There's a rhyming mnemonic to help remember how many days are in each month, '30 days have September, April, June and November, all the rest have 31 apart from January which has 438. But, hey, we've battled through another bleak January, so what should February be all about?
Transition – a gradual increase in intensity and a reduction in volume if you’re going to be competing over the spring and summer is probably in order during February. If you’re only just clearing the Christmas decorations away, it’s probably your last chance to start training with any realistic hope of seeing performance improvements in time for spring. If you have left it a little later than normal - cut yourself some slack – the world’s in a funny place, just don’t be tempted to increase the intensity and volume of your training at the same time as you risk overtraining and fatigue. You may have to accept that early season racing is going to be part of your training program and target events may have to move to a little later in the year - during the pandemic, this doesn't seem to be much of a problem sadly. If you’re aiming for summer or autumn fitness, there’s plenty of time, but there’s no time like the present to start.
Be specific – whatever your choice of cycling poison, time trial/triathlon, road, MTB, track, etc the more time in position, towards race intensity and with ecologically validity in February the better – this means training in your race environment whenever you feasibly can. Fundamentally cycling is an immersive experience in the real world, not one endured through a screen. Turbo trainers are glorified exercise bikes, we use them because we have to, because it’s too dangerous, dark, cold or unpleasant to ride outside. Too much of it and you become conditioned to be effective at riding an exercise machine, not effective at riding a bicycle. Humans are mentally happier and physically healthier when they’re outside and exercising – fact. If you want to interact with your natural environment via a machine, I’d suggest a bicycle rather than a computer screen. Push something hard with your feet rather than tap something gently with your fingers. After all, fast or slow, riding a bike is what we enjoy doing, right?
Fitness testing - If you tested around Christmas or early in the new year, you might want to repeat that testing around the end of February. First, it will give you a good indication whether your efforts during January and February have paid off - 8 weeks is a realistic time over which it’s reasonable to expect detectable fitness improvements. If you’re not seeing the signs of improvement, you’ve got time (and the data) to implement some changes. Secondly, testing will give you updated figures on which to base your race or event prep during March.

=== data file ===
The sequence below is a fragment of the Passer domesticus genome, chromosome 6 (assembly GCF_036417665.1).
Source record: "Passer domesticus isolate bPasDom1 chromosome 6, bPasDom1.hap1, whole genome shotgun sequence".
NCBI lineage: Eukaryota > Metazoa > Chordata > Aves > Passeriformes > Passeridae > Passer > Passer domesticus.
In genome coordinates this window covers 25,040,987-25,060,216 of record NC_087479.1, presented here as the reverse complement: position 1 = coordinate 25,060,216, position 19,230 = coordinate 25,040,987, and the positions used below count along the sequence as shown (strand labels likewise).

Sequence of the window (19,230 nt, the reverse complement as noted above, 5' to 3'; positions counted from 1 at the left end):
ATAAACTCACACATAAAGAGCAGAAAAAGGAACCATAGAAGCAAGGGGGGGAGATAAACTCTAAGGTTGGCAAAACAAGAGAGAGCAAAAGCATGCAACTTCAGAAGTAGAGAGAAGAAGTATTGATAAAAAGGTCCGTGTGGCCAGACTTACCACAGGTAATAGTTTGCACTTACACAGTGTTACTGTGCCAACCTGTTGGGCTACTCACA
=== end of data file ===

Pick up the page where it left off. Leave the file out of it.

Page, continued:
The little things – they used to be called marginal gains but that was before marginal gains became a euphemism for testosterone patches. As intensity increases so does the need to look after yourself – when you train hard, as a minimum make sure you’re hydrated, you’re fuelling appropriately during and after exercise, and you're keep an eye on resting heart rate as this might indicate you're over doing it or you've got the start of a bug. When marginal gains was a thing, hand washing was there in the mix (really). Hand to eyes, nose and mouth is a principal route for viral infections and, for obvious reasons, never has avoiding this been more important. The less time you're ill, the more time you have to train.
Have faith – I’m not invoking the power of God here, I wouldn’t dare, particularly as my garage has been BlasphemyCentral during turbo sessions this winter – but mindset is critically important. Belief is a powerful thing, powerful enough to make people think it’s a brilliant idea to strap on explosives and blow themselves, and anybody unfortunate enough to be near them, up. If one is prepared to believe in immaculate conceptions, fiery talking bushes and vaccines containing a 5G tracking chip, a passing belief that we may get to use our hard crafted training during something that looks like a racing season shouldn’t be much of a stretch. Confidence and belief that training tailored to you represents a worthwhile investment in your future means engaging with your sessions and rides with purpose and intent. Simply, this means your training will be more effective. It ensures you will be as fit and fast as you can be. Importantly, it should also give you a personal sense of identity, value and direction. Having said that, my firm view is that it may be appropriate to blow up at the end of one of my time trial turbo sessions, but not whilst shouting ‘Allahu Akbar’ and rattling off a Kalashnikov. Everything in moderation, including belief.
Until next time peace, love and cycling.
Rich Smith has been in trouble before for reasons that are probably becoming obvious. He has coached the Great Britain Transplant Cycling team for over 10 years, is a British Cycling qualified Level 3 coach and a mature psychology student. He spent 30 years responding irreverently to people in authority in senior roles for Barclays, HSBC, British Waterways and National Grid Property before launching RideFast Coaching.
The ramblings of a cycling coach...